Kenny Macaskill, the justice secretary, and senior police officers are to hold talks with Muslim leaders this week amid growing resentment that Asian passengers are allegedly being harassed under terrorist stop-and-search powers. Community leaders say the powers are being over-used by police at airports and railway stations, with people routinely detained for up to two hours and interrogated on their religious beliefs, prayer habits, knowledge of the Koran, political affiliations, hobbies, and their views of the Iraq war. In some cases, “suspects” are later visited at home and questioned about internet sites they have viewed, fuelling fears that they are under surveillance. The British transport police (BTP) have also been accused of heavy-handedness at main stations such as Edinburgh Waverley and Glasgow Central. The issue will be raised at a private meeting at the central mosque in Glasgow attended by MacAskill and senior police officers. MacAskill has already attacked the BTP on the issue. Last year, Tom Harris, the UK rail minister, accused him of being “cynical and irresponsible” for claiming the BTP was harassing ethnic minorities.
An organisation seeking a “new engagement” for Scottish Muslims will be launched in Edinburgh later this month. The event is scheduled to be addressed by First Minister Alex Salmond. The Scottish-Islamic Foundation (SIF) is led by second and third generation Muslims and converts to the faith, and their launch comes just a few days before the anniversary of the Glasgow Airport attack. The Foundation runs a leadership training programme, which aims to teach Muslims how their faith demands they be good citizens. They believe that Scotland can play an important role in bringing civilisations together. Osama Saeed, Chief Executive of SIF, said: “Research has shown Scottish Muslims are very comfortable with their identity, and this is an example our country can take to the rest of Europe. We don’t need to have the same debate about integration we see elsewhere, and it means we can talk about how Muslims can now further deepen their contribution to the country. “In that respect, our five aims are firmly rooted within the Islamic tradition but may surprise some – freedom, respect, education, families and justice.http://themuslimweekly.com/newsdetails/fullstoryview.aspx?NewsID=CFB31FC451C3E2938055DFA7&MENUID=HOMENEWS&DESCRIPTION=UK%20News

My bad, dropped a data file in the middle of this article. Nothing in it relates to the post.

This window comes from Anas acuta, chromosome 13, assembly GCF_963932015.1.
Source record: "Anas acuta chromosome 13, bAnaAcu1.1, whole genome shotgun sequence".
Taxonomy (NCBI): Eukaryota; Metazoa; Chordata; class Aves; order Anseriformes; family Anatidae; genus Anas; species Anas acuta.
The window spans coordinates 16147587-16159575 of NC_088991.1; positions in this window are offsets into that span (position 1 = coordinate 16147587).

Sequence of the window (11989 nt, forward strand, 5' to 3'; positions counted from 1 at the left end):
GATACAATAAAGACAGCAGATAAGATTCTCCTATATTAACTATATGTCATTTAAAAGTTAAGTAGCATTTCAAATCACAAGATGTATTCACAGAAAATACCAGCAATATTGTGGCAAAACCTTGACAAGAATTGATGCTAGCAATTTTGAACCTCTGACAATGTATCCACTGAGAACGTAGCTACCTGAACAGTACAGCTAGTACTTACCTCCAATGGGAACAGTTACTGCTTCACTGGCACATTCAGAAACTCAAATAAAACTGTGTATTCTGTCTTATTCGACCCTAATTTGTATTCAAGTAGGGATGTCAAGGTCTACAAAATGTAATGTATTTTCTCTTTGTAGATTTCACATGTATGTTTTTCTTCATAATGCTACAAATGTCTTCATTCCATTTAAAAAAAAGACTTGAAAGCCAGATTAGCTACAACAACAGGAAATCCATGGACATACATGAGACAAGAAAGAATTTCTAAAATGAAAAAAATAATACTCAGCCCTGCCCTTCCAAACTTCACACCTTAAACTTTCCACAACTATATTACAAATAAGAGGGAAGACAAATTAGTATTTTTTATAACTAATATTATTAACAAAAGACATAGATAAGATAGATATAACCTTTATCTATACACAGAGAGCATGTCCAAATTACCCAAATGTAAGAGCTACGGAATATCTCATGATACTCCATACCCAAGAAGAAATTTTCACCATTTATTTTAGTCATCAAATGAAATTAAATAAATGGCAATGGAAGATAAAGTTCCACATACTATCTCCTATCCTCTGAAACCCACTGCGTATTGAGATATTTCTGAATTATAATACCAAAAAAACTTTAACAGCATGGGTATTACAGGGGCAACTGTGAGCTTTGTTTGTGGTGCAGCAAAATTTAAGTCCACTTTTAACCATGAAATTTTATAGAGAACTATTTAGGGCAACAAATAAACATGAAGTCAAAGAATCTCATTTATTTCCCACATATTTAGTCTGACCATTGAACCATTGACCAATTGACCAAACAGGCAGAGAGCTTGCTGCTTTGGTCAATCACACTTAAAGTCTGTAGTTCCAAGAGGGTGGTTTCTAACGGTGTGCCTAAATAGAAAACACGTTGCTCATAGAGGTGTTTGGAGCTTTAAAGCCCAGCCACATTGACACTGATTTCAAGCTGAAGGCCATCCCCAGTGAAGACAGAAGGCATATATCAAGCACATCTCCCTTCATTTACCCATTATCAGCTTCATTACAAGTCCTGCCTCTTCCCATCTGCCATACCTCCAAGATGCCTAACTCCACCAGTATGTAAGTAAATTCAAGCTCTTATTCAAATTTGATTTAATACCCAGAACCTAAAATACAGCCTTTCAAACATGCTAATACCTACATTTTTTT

Scotland’s first Muslim police association is being created, and is an attempt to encourage more Muslims to join and stay in the force. Strathclyde police hopes that the groups would also tackle the fear of Islamophobia and improve understanding of Islam. Amar Shakoor, Scotland’s first Muslim officer, said that the Muslim community had been the target of negative reactions as of late, and that he hopes the association would help put Islam in a more positive light. “We want to highlight some of the positive things Islam can provide to the communities and not just the police services,” he said. Strathclyde police has more than 7,000 officers, of which only 31 are Muslim. A significant hope of the initiative is that it will encourage young Scottish Muslims, who had previously not considered a career with the police, to seriously see the force as an option with upward mobility.
British authorities plan to put as many as 1,000 Scottish Muslims under surveillance for suspected terrorist activities, it was reported by Scotland on Sunday. The surveillance is necessary because an increasing number of extremists pose a significant threat to the public, senior intelligence officials told the paper. Richard Elias reports.